The Ghost SUbway station of 91st Street historic new york

| 27 Apr 2015 | 03:31

If, when riding the Number 1 train, you look out the window between West 86th and West 96th Street on either side, you’ll see the darkened hull of an abandoned subway station.

The station, including the tile walls, round columns and elaborate terra-cotta work, is still physically intact. But the walls are now covered with graffiti and the floors are covered with litter, dust and spray paint cans.

This is the former 91st Street station, which can be found on any pre-1959 subway map but then disappears from the scene. More recently, “Day One on the IRT” tours given periodically by the New York Transit Museum have given people the opportunity to see the station from close up.

According to Joseph Brennan’s excellent “Abandoned Stations” website, the station, which was part of the original IRT (Interborough Rapid Transit) subway line of 1904, was built to avoid having a 10-block stretch between 86th and 96th streets without any stations. More modern lines, such as the A-C line built in the 1930s, frequently have distances of 10 blocks or more between stations. But if you look at that original line, you’ll see only seven blocks between the 59th and 66th Street stations, and six between 66th and 72nd streets.

When the station opened, the Upper West Side was still being developed. Eighty-sixth and 96th Street, says Brennan, still had no cross-town trolley or bus service, but “were considered to be likely candidates once the area became more developed.” They indeed became busy shopping streets, but 91st Street stayed primarily residential.

Asked what exactly made the Transit Authority close 91st Street, a spokesman for MTA New York City Transit answered simply, “Trains got longer!”

“The original IRT local stations were only built for a five-car length,” explained Andy Sparberg, a retired Long Island Railroad manager and a transit historian. The station was extended slightly in 1910, according to Abandoned Stations. Then, in 1959, the MTA decided to lengthen the stations on the West Side IRT to accommodate 10-car trains.

The 96th Street station was lengthened southward, and it gained a new mezzanine between 93rd and 94th streets, with new entrances. Since 96th Street now had an entrance only about three blocks north of 91st Street, said Sparberg, the Transit Authority decided to close the smaller local station.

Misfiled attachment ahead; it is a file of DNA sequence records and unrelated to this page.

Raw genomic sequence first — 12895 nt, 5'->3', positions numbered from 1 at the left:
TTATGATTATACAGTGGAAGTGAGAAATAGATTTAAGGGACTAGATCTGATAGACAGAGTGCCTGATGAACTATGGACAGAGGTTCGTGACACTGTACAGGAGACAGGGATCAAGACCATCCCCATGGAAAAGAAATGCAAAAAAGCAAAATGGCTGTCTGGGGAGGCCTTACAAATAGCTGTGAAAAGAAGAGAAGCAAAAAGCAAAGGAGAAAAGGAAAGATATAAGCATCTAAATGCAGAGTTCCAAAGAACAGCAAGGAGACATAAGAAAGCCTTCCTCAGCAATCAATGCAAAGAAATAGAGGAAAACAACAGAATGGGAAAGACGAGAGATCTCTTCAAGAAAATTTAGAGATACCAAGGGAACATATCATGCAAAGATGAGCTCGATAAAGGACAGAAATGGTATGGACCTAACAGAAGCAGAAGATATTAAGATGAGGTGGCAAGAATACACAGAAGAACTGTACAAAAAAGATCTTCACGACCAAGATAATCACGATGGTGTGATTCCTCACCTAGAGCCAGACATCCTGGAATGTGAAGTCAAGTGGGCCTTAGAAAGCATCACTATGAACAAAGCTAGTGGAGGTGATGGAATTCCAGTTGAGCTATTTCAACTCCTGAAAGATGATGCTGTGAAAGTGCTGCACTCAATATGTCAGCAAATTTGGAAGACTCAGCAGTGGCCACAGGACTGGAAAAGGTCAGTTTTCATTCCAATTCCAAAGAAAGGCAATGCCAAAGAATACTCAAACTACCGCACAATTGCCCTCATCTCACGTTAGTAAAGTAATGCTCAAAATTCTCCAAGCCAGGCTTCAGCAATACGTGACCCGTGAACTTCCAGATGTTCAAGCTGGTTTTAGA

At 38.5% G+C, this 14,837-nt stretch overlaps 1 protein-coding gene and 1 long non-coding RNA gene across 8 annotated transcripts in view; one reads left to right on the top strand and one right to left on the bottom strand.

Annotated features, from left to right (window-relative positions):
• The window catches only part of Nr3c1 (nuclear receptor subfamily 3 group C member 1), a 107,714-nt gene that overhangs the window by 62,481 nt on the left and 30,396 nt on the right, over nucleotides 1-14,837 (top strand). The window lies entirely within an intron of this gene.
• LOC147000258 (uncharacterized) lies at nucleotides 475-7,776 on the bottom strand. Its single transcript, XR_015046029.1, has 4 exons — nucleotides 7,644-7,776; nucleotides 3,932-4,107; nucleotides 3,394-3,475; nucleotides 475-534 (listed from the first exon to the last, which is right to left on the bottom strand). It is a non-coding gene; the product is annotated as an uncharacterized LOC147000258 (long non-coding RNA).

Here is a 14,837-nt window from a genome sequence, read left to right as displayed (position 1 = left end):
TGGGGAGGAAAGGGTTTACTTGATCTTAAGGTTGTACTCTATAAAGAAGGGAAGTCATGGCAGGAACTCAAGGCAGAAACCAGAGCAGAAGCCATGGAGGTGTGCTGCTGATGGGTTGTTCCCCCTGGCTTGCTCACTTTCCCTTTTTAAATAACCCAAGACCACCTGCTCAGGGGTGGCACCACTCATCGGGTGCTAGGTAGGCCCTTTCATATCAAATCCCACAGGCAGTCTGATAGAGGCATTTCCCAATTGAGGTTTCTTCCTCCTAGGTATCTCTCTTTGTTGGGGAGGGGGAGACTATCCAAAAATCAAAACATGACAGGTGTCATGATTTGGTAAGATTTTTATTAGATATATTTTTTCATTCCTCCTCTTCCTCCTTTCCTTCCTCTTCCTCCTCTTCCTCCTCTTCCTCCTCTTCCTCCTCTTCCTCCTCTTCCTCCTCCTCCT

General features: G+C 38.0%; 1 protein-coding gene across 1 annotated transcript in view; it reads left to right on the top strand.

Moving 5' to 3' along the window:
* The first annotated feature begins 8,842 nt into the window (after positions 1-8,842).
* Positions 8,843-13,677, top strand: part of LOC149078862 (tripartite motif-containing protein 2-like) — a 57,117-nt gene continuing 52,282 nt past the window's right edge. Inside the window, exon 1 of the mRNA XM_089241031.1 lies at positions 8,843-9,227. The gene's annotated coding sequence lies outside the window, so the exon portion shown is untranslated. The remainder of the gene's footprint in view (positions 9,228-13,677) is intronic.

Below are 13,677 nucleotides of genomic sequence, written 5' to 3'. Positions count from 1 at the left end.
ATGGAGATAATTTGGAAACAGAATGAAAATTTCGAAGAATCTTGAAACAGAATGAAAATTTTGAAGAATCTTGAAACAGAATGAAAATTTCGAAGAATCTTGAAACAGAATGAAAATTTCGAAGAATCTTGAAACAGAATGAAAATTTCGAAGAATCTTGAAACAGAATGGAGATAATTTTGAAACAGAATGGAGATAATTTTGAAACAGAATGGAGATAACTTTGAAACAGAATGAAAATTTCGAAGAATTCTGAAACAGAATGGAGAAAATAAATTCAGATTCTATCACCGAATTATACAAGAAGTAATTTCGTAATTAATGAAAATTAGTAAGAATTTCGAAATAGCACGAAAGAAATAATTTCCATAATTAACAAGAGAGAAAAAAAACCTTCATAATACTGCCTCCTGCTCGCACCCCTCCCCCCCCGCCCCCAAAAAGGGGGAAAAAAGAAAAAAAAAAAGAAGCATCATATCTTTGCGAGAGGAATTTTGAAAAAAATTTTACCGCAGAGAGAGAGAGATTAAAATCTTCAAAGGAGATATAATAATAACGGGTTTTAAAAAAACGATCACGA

“I don’t remember any protests when 91st Street closed” he added. “The people in the area were actually getting better service (because they were now closer to an express station).”

Like other IRT stations of the period, the entrances to 91st Street were marked by old-fashioned subway kiosks. After the station was closed, the kiosks were removed, the entrances were covered by pavement, and there’s no indication at street level that a station once existed there.

Underground, it’s a different story. A few years ago, a reader of the Manhattan Board, an online nostalgia site that attracts many Upper Manhattan residents, posted that for several years after the station closed, he would look out the train window at 91st Street, see five-year-old advertisements, and feel he was entering a time machine.

The station didn’t remain untouched for long. During the graffiti craze of the 1970s, 91st Street was a favorite target for “writers,” who painted elaborate murals on the walls. Then, newer generations of graffiti writers painted over the original graffiti.

The station has been closed so long, it has become the stuff of legend. One online short story, “The Subway Station” by Chananya Weissman, tells the tale of a homeless man who sleeps on the abandoned platform. One day, the lights suddenly turn on, a train slows down, and a man addresses him by name and commands him to get in.

This writer, too, has toyed with an imaginary 91st Street station tale–in this case, a fictional music video. It begins with one of the aforementioned subway tours. The tour guide is giving his spiel about the history of the station when he faintly hears voices harmonizing from one end of the station. Turning on a flashlight, he walks gingerly in that direction – only to see a middle-aged doo-wop group singing. Amazed, he asks them what they’re doing there.

“Well,” answers one of the group members. “We’ve been here since 1959, perfecting our sound. Now, it looks like we’re just about ready to come out again!”

If you want to see what it looks like now, visit’s page on 91st Street. And if you get to go on one of those tours, bring a flashlight.